9-1-1 center releases update on investigation into submerged van response

The 9-1-1 Center provided an update to their investigation into the crash that killed two children and injured a woman and an infant after their vehicle became submerged in a pond on University Drive on December 31.

Brooke Natalie Kleven, 31, and her 3 month old infant, Hendrix, survived. Kleven's other children in the vehicle, 4-year-old James and 2-year-old Natalie, died.

The 9-1-1 center reviewed their procedures after questions arose about their handling of the calls.

One of the issues reported was confusion over the location of the crash.

The Executive Director of the Public Safety Communications Consortium, which oversees the 9-1-1 dispatch, said while many things were done correctly, there were four key shortcomings:

  • The call taker who was communicating with the mother should have immediately implemented an existing protocol that was in place for instructing someone involved in the situation at hand; instead, time was lost in trying to figure out the location of the vehicle which delayed dispatch of first responders ; it is clear, however, that the mother, on her own, attempted to do the steps suggested in the protocol, namely to open windows, get herself and others free, and get people out of vehicle as soon as possible;
  • The call taker communicating with the mother muted her line approximately two minutes into the incident while she sought assistance on the call; unfortunately, she did not realize her line remained muted while she was giving the instructions prescribed within the protocol. The call taker attempted to resume communication with the mother; again, the mother continued to do the right things to save herself and her children, but this does not excuse failure to unmute the line;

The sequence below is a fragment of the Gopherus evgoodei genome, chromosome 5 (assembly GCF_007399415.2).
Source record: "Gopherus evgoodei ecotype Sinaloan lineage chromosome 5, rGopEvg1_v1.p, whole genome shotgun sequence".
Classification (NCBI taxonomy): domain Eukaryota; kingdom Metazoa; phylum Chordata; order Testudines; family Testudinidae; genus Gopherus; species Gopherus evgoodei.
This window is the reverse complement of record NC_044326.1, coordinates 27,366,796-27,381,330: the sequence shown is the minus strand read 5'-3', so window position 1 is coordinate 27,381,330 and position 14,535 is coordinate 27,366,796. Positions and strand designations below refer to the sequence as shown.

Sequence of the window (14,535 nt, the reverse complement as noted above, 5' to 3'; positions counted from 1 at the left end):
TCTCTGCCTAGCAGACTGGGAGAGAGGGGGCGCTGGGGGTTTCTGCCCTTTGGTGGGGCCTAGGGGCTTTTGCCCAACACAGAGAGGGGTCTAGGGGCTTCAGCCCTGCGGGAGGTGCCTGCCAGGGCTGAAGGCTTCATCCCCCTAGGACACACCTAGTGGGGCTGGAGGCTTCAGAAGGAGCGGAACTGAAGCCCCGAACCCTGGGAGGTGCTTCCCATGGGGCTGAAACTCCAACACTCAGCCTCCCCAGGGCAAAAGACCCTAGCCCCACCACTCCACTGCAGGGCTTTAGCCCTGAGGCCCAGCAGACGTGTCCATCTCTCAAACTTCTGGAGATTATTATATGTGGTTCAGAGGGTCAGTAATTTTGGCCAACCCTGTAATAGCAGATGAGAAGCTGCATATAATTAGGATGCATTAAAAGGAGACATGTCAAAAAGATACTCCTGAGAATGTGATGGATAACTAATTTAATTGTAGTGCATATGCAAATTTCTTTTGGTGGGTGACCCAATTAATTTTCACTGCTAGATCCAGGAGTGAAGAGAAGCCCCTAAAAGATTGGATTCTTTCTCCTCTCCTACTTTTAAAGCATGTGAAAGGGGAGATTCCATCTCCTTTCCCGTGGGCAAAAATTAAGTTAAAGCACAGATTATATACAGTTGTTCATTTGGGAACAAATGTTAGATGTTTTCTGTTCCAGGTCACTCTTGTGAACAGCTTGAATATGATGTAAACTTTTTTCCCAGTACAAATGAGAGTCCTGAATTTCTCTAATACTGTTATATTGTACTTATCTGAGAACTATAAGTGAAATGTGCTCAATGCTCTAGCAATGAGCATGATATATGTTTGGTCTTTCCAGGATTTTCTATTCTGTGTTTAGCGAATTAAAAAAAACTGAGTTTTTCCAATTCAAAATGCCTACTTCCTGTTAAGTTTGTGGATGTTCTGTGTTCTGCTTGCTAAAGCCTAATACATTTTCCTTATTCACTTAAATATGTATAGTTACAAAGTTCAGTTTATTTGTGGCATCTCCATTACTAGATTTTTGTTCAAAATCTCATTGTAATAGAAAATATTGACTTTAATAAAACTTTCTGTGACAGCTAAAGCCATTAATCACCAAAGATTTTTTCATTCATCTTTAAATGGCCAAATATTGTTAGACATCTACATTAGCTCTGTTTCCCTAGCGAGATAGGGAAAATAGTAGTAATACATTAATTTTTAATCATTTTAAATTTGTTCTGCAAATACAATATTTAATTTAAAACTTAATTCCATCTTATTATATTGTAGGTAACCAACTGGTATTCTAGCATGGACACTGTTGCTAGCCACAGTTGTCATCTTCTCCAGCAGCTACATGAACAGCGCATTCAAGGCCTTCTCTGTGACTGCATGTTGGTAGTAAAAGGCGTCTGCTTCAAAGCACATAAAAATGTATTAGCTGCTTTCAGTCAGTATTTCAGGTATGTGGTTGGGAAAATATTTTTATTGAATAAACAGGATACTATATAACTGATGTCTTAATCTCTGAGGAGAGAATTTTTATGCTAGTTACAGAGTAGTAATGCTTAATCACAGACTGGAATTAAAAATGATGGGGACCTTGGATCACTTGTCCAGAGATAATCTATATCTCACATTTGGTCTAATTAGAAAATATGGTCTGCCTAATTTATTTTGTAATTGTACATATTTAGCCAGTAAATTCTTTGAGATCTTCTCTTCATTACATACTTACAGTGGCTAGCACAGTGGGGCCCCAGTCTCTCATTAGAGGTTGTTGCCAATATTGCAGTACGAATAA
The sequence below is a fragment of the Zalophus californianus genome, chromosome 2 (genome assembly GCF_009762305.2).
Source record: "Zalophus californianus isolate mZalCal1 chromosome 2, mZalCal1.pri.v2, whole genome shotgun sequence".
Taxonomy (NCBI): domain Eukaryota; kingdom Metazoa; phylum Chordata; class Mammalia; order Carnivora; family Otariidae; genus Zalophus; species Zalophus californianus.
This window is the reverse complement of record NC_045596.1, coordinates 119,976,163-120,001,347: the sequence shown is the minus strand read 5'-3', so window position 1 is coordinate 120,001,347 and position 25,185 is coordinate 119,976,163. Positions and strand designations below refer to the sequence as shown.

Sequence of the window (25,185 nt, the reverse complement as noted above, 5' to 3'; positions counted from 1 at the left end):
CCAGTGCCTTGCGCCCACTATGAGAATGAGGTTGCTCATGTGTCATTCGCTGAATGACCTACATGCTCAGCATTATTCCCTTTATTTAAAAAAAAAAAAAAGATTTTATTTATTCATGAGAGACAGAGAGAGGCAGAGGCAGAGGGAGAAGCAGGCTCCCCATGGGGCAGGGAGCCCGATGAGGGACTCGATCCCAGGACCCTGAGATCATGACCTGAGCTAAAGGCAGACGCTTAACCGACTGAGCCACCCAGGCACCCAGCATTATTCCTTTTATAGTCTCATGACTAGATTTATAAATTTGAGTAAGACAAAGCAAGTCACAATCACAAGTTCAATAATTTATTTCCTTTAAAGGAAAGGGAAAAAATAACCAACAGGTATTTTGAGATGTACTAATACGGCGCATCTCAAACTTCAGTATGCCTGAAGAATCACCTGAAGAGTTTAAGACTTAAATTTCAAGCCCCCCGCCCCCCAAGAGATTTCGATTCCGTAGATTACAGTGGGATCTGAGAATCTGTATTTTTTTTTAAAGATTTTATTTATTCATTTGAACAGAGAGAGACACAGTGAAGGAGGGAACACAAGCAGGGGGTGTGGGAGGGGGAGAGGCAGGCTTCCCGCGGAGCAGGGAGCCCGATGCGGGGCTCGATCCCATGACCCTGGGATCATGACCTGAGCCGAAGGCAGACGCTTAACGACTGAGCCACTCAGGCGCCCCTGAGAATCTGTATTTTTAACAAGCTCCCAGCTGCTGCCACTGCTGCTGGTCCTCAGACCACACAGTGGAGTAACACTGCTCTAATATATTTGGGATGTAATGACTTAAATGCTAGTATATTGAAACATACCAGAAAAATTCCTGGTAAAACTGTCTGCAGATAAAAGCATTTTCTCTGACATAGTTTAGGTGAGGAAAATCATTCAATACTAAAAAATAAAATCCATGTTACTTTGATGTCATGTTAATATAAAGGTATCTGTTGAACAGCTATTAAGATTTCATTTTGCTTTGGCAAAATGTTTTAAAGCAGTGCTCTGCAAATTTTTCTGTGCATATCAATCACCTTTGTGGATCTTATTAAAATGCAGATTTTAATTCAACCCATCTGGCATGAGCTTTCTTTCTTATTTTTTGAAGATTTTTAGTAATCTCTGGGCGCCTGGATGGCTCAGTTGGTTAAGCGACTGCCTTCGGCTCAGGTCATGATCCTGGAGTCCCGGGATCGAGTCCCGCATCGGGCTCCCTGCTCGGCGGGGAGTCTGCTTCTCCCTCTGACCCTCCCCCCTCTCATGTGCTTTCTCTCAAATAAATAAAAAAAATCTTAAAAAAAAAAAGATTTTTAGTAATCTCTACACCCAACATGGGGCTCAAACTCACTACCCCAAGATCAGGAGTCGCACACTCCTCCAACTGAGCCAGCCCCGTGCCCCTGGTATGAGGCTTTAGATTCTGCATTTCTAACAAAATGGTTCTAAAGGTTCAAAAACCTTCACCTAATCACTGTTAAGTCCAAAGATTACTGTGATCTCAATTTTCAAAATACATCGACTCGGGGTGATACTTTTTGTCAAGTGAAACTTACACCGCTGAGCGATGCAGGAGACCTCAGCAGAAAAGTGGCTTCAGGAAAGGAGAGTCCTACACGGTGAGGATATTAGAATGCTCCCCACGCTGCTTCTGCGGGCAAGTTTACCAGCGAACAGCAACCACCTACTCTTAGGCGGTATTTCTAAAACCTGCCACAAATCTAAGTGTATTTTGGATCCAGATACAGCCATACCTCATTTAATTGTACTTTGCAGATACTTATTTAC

• A second call taker who was communicating with a bystander missed an opportunity to quickly identify the location of the pond on a map view window on the screen of the computer he was using during the call because the map view was obstructed by an unrelated window opened by the call taker and not cleared during the call; and the second call taker miscoded the incident as an accident and not as a vehicle in water. By not pinpointing the pond location and not selecting the water rescue response option, there was a delay in dispatching a dive team. Miscoding would not have occurred if this call taker would have fully utilized computer aided dispatch software to prompt additional questions, with additional instructions;
  • During the final moments of the call with the mother, after the call taker finally unmuted her line, the call taker could have given some reassuring or comforting words to the mother, even if such words would have been palliative only.
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